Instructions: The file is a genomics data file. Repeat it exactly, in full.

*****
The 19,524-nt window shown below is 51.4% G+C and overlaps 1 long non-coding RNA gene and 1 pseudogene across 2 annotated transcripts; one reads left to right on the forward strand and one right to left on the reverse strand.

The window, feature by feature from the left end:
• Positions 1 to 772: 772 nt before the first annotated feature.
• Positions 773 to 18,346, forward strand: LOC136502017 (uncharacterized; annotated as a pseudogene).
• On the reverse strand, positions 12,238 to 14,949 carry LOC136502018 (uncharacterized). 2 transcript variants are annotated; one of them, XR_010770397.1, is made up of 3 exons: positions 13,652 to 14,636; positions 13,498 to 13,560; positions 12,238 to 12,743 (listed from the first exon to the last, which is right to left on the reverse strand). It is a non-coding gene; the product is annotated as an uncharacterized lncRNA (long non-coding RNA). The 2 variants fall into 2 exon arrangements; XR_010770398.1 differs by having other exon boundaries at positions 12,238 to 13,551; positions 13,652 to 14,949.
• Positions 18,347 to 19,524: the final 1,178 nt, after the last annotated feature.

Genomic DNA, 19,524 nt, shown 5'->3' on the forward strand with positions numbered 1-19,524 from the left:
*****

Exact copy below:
The 19,524-nt window shown below is 51.4% G+C and overlaps 1 long non-coding RNA gene and 1 pseudogene across 2 annotated transcripts; one reads left to right on the forward strand and one right to left on the reverse strand.

The window, feature by feature from the left end:
• Positions 1 to 772: 772 nt before the first annotated feature.
• Positions 773 to 18,346, forward strand: LOC136502017 (uncharacterized; annotated as a pseudogene).
• On the reverse strand, positions 12,238 to 14,949 carry LOC136502018 (uncharacterized). 2 transcript variants are annotated; one of them, XR_010770397.1, is made up of 3 exons: positions 13,652 to 14,636; positions 13,498 to 13,560; positions 12,238 to 12,743 (listed from the first exon to the last, which is right to left on the reverse strand). It is a non-coding gene; the product is annotated as an uncharacterized lncRNA (long non-coding RNA). The 2 variants fall into 2 exon arrangements; XR_010770398.1 differs by having other exon boundaries at positions 12,238 to 13,551; positions 13,652 to 14,949.
• Positions 18,347 to 19,524: the final 1,178 nt, after the last annotated feature.

Genomic DNA, 19,524 nt, shown 5'->3' on the forward strand with positions numbered 1-19,524 from the left: